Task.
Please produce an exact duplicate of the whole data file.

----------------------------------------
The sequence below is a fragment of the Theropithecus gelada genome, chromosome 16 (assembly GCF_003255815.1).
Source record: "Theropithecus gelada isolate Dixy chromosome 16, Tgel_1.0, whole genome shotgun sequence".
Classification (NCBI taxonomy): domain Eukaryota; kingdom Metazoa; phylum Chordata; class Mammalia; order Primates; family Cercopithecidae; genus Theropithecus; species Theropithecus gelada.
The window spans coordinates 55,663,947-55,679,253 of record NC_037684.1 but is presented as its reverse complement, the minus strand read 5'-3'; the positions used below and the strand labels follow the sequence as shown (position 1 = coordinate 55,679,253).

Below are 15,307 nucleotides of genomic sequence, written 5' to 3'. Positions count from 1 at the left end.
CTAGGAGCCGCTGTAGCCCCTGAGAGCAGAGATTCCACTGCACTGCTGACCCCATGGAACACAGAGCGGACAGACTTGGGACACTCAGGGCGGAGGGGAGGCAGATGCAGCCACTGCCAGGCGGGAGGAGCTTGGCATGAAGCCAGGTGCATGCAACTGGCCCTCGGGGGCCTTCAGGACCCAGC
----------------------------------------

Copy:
The sequence below is a fragment of the Theropithecus gelada genome, chromosome 16 (assembly GCF_003255815.1).
Source record: "Theropithecus gelada isolate Dixy chromosome 16, Tgel_1.0, whole genome shotgun sequence".
Classification (NCBI taxonomy): domain Eukaryota; kingdom Metazoa; phylum Chordata; class Mammalia; order Primates; family Cercopithecidae; genus Theropithecus; species Theropithecus gelada.
The window spans coordinates 55,663,947-55,679,253 of record NC_037684.1 but is presented as its reverse complement, the minus strand read 5'-3'; the positions used below and the strand labels follow the sequence as shown (position 1 = coordinate 55,679,253).

Below are 15,307 nucleotides of genomic sequence, written 5' to 3'. Positions count from 1 at the left end.
CTAGGAGCCGCTGTAGCCCCTGAGAGCAGAGATTCCACTGCACTGCTGACCCCATGGAACACAGAGCGGACAGACTTGGGACACTCAGGGCGGAGGGGAGGCAGATGCAGCCACTGCCAGGCGGGAGGAGCTTGGCATGAAGCCAGGTGCATGCAACTGGCCCTCGGGGGCCTTCAGGACCCAGC